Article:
My first Sheltie girl, Sophie, came to me after my older son died in August of 2009. My husband brought her home in December as a six-week-old puppy newly weaned from mamma. She was this tiny ball of fuzz that I couldn’t help crying over. She was perfect.
At that time, I didn’t know how much I would need her. We named her Sophie and she became a companion for me. She got to know Patrick, my younger son, a bit. He was bound to his bed and so all she really got to know him as…a little inside joke for home, not meant as mean…but she knew him as just the talking head. He spent a lot of time completely covered to stay warm except for his head.
In September of 2010, the 17th to be exact, my world came crashing down. Patrick died that morning and so did I, in a way. I remember squatting by his bed saying, I’m not ready for this, over and over. He was my soul’s match. We had such a strong bond. I can’t describe our bond except to say it was like our souls had been together since the beginning of time. I loved Shane so much. He was my first born. I love my husband. I loved Patrick, but there was so much more there. When he died it was like it tore part of my soul away.
That is where Sophie came in. If it hadn’t been for her needing me to take her out or feed her, I don’t think I’d have gotten out of bed. Then I found that I needed her much more than she needed me. She became my support, my psychiatrist, she knew the moment I was having a bad time. I don’t know how many tears I shed upon her fur while she leaned against me giving her Sheltie love and casting her magic on me.
Ten years later, I am doing better. I still grieve and miss my sons with all my heart and soul. Sophie helped me get to where I don’t feel like I need to stay, as I call it, back there, with the boys. For a long time, I was afraid to move on. If felt like I was leaving them behind. I function well these days, doing things for myself. However, the loss of the boys led me to learn that the depression I suffer now was something I’ve had all along, even as a child. That is for another post. This one is supposed to be about my Shelties and me.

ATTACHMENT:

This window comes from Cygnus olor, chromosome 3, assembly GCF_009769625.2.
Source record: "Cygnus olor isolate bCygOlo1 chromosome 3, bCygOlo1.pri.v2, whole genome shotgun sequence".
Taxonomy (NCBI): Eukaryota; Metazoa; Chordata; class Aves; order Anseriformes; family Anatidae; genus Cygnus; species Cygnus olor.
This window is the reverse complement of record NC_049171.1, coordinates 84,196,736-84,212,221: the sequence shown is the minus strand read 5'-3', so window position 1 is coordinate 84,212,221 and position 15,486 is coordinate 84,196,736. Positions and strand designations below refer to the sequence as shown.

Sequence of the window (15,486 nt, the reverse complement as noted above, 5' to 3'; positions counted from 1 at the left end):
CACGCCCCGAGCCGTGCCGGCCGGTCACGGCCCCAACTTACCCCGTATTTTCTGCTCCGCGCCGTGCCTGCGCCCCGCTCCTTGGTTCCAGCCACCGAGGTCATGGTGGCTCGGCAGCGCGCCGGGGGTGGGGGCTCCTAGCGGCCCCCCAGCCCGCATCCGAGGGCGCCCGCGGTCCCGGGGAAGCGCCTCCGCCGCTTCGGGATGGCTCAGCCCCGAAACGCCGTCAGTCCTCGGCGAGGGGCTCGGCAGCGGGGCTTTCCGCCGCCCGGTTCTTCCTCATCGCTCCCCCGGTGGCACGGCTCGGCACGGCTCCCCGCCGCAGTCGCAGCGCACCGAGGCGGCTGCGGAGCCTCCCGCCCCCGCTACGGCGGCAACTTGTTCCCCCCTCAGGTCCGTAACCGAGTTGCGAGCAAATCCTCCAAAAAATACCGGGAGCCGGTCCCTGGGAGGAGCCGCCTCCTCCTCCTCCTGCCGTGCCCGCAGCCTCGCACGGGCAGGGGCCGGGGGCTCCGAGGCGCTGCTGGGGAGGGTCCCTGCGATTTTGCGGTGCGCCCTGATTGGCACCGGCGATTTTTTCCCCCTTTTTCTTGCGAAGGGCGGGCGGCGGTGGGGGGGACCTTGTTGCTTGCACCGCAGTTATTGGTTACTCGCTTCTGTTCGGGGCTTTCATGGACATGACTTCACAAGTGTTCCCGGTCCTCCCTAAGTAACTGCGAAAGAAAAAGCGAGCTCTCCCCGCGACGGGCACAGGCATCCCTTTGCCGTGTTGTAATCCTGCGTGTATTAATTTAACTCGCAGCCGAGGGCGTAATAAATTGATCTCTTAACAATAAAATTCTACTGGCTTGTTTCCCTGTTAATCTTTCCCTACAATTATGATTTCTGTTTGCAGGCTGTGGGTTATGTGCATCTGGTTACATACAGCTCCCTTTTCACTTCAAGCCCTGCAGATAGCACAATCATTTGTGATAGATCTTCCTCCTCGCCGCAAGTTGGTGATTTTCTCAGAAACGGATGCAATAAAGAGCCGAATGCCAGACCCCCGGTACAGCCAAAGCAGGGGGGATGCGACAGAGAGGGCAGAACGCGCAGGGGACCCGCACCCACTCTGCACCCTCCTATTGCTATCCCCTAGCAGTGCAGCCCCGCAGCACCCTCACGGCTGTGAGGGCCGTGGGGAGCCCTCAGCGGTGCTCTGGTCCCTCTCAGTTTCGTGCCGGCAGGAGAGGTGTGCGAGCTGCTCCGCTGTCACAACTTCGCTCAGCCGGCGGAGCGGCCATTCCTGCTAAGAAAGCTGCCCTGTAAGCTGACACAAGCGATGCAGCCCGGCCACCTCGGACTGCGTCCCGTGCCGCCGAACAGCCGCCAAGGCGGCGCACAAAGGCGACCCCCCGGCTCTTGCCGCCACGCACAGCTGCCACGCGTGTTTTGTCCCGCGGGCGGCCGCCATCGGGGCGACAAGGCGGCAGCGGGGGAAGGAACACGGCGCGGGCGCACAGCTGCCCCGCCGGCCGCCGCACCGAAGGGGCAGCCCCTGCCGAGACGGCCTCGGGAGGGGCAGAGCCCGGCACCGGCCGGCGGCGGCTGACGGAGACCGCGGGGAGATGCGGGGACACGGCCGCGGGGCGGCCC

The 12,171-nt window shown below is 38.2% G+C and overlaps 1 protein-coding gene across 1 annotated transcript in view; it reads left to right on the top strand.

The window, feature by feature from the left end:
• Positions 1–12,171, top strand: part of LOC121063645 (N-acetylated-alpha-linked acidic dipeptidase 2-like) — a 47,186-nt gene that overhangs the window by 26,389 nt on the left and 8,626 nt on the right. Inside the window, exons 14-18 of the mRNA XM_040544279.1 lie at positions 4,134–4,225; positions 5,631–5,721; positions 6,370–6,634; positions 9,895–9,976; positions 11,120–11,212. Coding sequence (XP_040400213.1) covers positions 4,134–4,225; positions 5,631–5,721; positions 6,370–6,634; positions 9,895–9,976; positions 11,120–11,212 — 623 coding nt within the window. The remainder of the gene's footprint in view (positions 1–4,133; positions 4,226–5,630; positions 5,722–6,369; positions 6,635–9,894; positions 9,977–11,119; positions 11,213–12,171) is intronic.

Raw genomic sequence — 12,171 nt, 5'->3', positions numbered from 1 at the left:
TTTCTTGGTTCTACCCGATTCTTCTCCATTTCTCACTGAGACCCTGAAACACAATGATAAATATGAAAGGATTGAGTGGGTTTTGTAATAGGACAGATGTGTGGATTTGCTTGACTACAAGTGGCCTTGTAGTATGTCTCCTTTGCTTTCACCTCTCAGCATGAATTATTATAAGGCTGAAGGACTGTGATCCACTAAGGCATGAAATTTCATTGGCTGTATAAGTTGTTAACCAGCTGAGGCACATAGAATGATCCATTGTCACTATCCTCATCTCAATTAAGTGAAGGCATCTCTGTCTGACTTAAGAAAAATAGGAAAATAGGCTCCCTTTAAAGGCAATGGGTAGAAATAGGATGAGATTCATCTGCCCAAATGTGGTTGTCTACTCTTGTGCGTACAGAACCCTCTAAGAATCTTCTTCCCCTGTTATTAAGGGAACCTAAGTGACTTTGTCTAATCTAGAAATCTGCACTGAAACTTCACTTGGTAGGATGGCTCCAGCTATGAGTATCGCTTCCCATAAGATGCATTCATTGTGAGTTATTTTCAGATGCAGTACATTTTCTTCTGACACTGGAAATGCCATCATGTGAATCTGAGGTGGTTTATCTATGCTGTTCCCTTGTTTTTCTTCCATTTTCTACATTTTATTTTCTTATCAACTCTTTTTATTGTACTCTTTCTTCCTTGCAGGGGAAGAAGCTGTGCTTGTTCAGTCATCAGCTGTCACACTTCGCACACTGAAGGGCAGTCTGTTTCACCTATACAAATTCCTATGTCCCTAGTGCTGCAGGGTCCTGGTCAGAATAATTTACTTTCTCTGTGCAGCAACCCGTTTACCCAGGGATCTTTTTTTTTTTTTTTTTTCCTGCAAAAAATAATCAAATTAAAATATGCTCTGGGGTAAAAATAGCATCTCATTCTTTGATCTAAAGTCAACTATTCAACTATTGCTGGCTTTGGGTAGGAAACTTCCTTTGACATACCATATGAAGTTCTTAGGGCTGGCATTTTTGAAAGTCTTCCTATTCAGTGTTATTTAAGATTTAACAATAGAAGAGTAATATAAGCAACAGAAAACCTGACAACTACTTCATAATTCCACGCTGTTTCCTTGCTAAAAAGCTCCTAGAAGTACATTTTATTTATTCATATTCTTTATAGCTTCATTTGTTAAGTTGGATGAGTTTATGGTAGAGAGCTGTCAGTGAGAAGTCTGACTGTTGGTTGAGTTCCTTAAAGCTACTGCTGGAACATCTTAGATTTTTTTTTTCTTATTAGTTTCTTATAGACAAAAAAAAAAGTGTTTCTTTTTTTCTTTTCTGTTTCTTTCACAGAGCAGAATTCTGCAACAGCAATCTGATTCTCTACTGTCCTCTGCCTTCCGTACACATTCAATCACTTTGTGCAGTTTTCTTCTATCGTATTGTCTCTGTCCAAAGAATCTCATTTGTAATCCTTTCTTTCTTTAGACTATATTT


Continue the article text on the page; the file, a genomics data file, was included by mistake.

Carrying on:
Sophie is still my support dog. She will be ten on October 23rd. It doesn’t seem possible. I don’t want her to get older though, I hate it. As she gets older, I know there will be a goodbye for her gentle, loving soul.
Almost three years ago, Sophie’s breeder parents called us and told us they had a couple of Sheltie babies born and if we still wanted one, we could choose from the two. We chose a little girl with a thin white strip down her nose, hoping it might widen and she’d look a bit like Sophie.
This baby already had the name Sadie before she came home. I’d named her before we even know if we’d ever have another Sheltie.
She spent three weeks in the truck with my husband. He’d taken a load specifically to go get her and then get a load to come back home right away. Well, thanks to the company he worked for being even bigger jerks than they were previously couldn’t or wouldn’t get him a load coming back from Texas to Arizona. At first, hubby went to Springfield, Missouri where the home terminal is, thinking they’d get him a load out of there home. No, they didn’t do that, he ended up going to Illinois. That is not the way back to Arizona. They told him, oh, do this load and we’ll get you sent home. This went on for almost three weeks and hubby finally told them to send him home, he needed to get this puppy home. She was three months old when he went to get her, she was four months old by the time we got her home. She has bonded with hubby a lot more than she has with me.
I call her my comic relief because she isn’t quite as attentive to mood changes as Sophie. She loves to play, she gets into things that aren’t supposed to be for doggies, she loves to lick people. When she begs she does this thing where she lays her head on your leg, the couch, or chair where you are snacking and stares at you with this cute expression. You can hardly say no to that face.
She has learned to be quite vocal. She will tell her cats what to do and if she can’t get them to straighten up, she will come tell us all about it. If we don’t do something that she thinks we should do, we get told about it.
She loves her sister. She will sit on her to get her to play. Sophie loves her too, now. At first though, I think Sophie thought we’d ruined her life bringing that puppy into her life. Now, they are never far apart.
I love the Sheltie breed. They hold a special place in my heart, and I feel as many Sheltie owners feel that they are the most special breed on the planet. Of course, that goes for anyone who has a specific breed they are enamored with. I don’t want to sound like I’m trying to say that Shelties are the best breed or anything like that. What I am saying is that the Sheltie breed is the best breed for me.